Many of the farm scenes turn into long, drawn-out episodes filled with uneasy silence. My sense is that they are meant to be tense, presumably because the officials’ intent to cover up the bodies could pose some danger to the farmer and his family. I did not feel this tension. To me they were nothing but long, boring scenes and I think this is where the translation problem comes in. A Colombian audience would have an understanding of the local social and political situations. The filmmakers wouldn’t have to do anything special as the audience would provide its own tension to an awkward showdown between police and lowly farmer.

On the other hand, I found the police more bumbling than threatening. I know of Colombia’s recent history of paramilitary and rebel atrocities, but there’s nothing in an encounter between a farmer and the police that would seem fraught with danger to me.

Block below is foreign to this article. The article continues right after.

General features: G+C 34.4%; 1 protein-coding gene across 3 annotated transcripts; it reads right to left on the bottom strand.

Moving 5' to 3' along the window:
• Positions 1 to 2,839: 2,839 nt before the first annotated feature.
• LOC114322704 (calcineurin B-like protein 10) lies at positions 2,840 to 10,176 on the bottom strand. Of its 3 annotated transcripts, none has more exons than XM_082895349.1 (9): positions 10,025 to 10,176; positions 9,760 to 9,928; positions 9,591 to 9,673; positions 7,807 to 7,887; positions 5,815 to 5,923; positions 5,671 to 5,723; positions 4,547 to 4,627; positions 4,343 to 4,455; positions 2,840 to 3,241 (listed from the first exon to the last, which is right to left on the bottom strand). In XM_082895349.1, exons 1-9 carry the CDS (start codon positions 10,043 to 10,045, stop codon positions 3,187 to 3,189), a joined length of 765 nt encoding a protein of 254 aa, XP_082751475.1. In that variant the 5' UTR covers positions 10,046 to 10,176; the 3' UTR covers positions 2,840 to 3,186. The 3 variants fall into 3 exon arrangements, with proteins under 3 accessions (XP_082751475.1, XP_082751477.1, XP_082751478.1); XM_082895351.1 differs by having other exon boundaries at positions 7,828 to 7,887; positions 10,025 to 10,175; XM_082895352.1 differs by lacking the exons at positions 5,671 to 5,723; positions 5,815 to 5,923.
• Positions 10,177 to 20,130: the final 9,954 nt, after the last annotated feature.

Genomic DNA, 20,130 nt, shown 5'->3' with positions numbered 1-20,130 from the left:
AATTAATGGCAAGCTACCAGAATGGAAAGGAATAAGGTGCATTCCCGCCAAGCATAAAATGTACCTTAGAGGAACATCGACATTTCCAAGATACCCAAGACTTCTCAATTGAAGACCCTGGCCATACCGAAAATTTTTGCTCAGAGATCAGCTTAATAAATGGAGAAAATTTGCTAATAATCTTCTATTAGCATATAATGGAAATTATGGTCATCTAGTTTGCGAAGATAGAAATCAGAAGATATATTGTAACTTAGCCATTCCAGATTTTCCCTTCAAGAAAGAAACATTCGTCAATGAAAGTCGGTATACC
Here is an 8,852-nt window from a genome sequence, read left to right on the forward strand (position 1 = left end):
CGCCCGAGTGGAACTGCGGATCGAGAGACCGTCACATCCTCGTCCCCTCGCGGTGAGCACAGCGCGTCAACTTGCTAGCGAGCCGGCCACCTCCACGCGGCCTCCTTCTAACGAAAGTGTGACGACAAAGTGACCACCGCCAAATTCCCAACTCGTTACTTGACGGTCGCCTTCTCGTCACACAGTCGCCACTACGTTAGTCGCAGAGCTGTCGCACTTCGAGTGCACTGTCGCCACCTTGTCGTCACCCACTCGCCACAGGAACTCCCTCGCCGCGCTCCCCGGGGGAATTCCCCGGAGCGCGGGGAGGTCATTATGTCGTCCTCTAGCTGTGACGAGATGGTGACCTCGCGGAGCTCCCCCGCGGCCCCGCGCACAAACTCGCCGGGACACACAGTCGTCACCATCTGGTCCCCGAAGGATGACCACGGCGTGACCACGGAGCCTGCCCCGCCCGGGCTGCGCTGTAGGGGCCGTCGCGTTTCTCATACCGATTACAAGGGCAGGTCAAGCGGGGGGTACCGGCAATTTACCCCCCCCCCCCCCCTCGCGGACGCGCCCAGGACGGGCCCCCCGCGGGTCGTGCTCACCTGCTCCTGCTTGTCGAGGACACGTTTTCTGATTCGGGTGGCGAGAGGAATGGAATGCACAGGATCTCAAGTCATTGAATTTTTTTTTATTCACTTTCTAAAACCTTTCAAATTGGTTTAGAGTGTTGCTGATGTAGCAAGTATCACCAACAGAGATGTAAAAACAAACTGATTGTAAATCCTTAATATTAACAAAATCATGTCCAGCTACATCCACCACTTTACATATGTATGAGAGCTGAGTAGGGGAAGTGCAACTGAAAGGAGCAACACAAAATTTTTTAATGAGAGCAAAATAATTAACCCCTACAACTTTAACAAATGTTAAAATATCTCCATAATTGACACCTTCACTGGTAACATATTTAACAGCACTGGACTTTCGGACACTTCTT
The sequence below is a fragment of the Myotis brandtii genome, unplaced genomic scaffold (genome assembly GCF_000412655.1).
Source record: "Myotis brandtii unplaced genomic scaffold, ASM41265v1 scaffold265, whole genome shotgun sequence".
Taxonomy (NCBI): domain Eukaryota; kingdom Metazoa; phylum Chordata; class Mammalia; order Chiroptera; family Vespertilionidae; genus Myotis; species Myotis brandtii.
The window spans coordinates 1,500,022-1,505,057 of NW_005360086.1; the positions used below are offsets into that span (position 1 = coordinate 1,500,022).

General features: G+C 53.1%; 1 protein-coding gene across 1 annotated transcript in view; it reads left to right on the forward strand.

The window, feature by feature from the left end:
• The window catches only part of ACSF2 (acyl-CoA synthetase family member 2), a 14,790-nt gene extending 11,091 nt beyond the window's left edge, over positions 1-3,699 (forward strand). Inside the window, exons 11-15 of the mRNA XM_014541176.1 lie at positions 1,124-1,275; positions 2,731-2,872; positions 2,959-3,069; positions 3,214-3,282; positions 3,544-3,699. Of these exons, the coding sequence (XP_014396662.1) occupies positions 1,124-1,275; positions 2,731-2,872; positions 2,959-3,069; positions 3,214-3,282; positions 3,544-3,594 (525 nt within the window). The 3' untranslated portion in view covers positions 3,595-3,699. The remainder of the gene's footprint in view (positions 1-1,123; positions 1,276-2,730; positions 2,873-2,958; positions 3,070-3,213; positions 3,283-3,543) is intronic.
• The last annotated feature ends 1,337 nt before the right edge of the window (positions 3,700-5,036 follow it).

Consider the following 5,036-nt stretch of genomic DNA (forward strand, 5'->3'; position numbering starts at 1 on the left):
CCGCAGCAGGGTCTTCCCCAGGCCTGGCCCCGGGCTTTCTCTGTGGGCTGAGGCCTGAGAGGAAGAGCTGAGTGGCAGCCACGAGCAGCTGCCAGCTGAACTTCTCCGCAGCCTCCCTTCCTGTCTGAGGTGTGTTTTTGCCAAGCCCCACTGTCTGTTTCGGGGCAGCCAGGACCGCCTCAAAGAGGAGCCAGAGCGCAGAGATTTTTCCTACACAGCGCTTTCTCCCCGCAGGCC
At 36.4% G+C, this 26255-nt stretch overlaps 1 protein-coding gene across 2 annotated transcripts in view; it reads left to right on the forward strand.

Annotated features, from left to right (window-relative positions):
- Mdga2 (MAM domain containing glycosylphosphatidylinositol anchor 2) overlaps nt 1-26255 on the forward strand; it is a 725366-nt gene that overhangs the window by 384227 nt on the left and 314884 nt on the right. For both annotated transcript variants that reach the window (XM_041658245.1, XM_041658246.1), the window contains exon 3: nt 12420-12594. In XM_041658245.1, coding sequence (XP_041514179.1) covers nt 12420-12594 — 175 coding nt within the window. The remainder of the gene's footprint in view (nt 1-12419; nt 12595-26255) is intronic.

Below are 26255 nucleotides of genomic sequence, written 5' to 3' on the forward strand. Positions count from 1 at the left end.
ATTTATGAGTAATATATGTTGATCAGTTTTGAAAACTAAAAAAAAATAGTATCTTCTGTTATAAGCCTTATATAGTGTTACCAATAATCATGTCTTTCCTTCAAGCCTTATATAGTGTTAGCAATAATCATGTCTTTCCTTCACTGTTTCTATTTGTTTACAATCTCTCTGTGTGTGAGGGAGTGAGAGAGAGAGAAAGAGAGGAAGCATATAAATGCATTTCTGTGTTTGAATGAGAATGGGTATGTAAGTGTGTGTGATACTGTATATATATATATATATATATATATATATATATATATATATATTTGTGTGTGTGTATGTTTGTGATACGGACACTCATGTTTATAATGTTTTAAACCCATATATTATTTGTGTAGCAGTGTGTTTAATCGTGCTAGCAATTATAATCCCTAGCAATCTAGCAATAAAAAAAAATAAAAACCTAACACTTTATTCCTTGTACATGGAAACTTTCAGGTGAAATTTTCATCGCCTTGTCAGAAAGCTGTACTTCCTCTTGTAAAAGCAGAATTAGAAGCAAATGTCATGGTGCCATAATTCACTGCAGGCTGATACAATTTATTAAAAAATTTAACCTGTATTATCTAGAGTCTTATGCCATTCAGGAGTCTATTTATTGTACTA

At least this is how I read it. Maybe it is meant to be kind of boring instead of tense. D.

Hermano, Venezuela, dir: Marcel Rasquin

It’s not often you get a movie that falls into the cliches of not one but two genres. In Hermano, Venezuela’s submission for last year’s Foreign Language Oscar, we get treated to a story of Daniel, a boy growing up in the Caracas slums trying to stay out of trouble while leading his soccer team to the city championships.

There is an interesting foundation to the story in Daniel’s family. The film opens with what he calls his “birth”: when he is discovered in a trash heap by a mother and her young son, Julio. The film skips ahead to when the boys are teens and the family’s interactions are sweet and interesting. The brothers are close and make a great team on the soccer field, but their status as legitimate and adoptive sons always remains just under the surface. Julio is also involved with the neighborhood’s crime syndicate, which Daniel tries to avoid but cannot always.